Civic group concerned over oil company deal
Guardian Senior Reporter
Published: Oct 01, 2013
A civic group yesterday expressed outrage over recent comments made by Bahamas Petroleum Company (BPC) CEO Simon Potter over the company’s terms with the government on oil drilling.
The group said it plans to take its concerns to the British media to inform them that Bahamians will be shafted by the deal if any oil is struck.
“This deal is counter productive to the interest of the people of The Bahamas,” said Wesley Campbell, a trustee of The Bahamas National Citizens Coalition (BNCC), as he read a portion of a statement he said will be forwarded to British media.
“At worst it represents a blatant betrayal of the very principles of our constitution and therefore it cannot be allowed to stand.”
The BNCC believes that Bahamians will not get a large enough financial return if oil is struck under the current deal with BPC.
The group spoke out after Potter said the financial terms the company has obtained with The Bahamas government and the potential returns to investors from any oil strike would be “second to none, with a simple royalty” and likely to be “music to people’s ears”.
Potter was speaking at a gathering of potential investors in London earlier this month.
He also said while the government could seek to change these terms in the future, The Bahamas' "ultimate court of appeal is the Privy Council in London”.
BPC has a sliding-scale agreement with the government under which it would pay out anywhere from 12.5 percent to 25 percent of profits to the government depending on how much oil is extracted each day.
Campbell said Potter’s comments underscore the need for the government to make public its deal with BPC so the public can scrutinize it.
“Why hasn’t Potter put the contract that he seems to have so much confidence in, in the public domain so the Bahamian people can see this deal that he claims he has with the government?” he asked.
“If he is so concerned that his deal is such a good one then put it to the Bahamian people; don’t take it to England.”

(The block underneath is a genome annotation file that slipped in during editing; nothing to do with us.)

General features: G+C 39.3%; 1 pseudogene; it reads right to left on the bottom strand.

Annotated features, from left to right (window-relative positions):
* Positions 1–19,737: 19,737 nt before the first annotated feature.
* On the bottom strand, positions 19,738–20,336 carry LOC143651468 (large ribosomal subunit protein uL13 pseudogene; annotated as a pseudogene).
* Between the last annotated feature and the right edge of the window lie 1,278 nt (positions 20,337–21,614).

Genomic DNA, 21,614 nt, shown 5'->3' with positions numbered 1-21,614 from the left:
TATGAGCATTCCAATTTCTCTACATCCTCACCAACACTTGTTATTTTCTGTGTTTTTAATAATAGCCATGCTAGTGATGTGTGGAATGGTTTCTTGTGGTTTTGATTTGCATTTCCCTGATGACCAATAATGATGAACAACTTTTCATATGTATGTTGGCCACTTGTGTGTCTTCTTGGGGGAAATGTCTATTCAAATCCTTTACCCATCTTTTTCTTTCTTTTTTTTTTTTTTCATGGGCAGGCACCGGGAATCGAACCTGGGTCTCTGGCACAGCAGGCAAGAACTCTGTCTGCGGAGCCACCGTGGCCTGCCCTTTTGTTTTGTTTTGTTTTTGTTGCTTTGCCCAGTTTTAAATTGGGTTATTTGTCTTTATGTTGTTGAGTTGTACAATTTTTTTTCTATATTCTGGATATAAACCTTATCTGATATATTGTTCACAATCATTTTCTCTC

Last week, Minister of the Environment Kenred Dorsett downplayed Potter’s comments concerning BPC’s financial agreement with the government.
Dorsett said he contacted Potter to ask about the comments, which appeared in Guardian Business, and Potter told him that he was misquoted.
However, The Guardian has an audio recording of Potter’s exact comments.
“At the end of the day I didn’t hear or read his statement,” Dorsett said.
“I only have what has been printed in the media. I won’t speak to Potter’s statements, but I’ve been made to understand that he was out there speaking to investors.
“If he has an opinion on the royalty provisions, which were negotiated eight years ago, that is certainly his opinion.”
Campbell also criticized Free National Movement Deputy Leader Loretta Butler-Turner, who last week asked the government to release the details of the oil deal in the face of Potter’s comments.
However, Campbell said Butler-Turner was a part of the Ingraham administration, which renewed several of BPC’s oil exploration licenses in its last term.
“Their policy of stop, review and cancel seemed to avoid the very operation that has the capacity to deny Bahamians of their greatest natural resource,” he said.
The government has said that it will allow exploratory drilling to determine if the country has commercially viable oil reserves before it holds a referendum on the issue.
In July, the BNCC filed an action in the Supreme Court to block the minister of the environment and housing from issuing or renewing any oil exploration licenses.
BPC wants government approval to drill an oil well in Bahamian waters.
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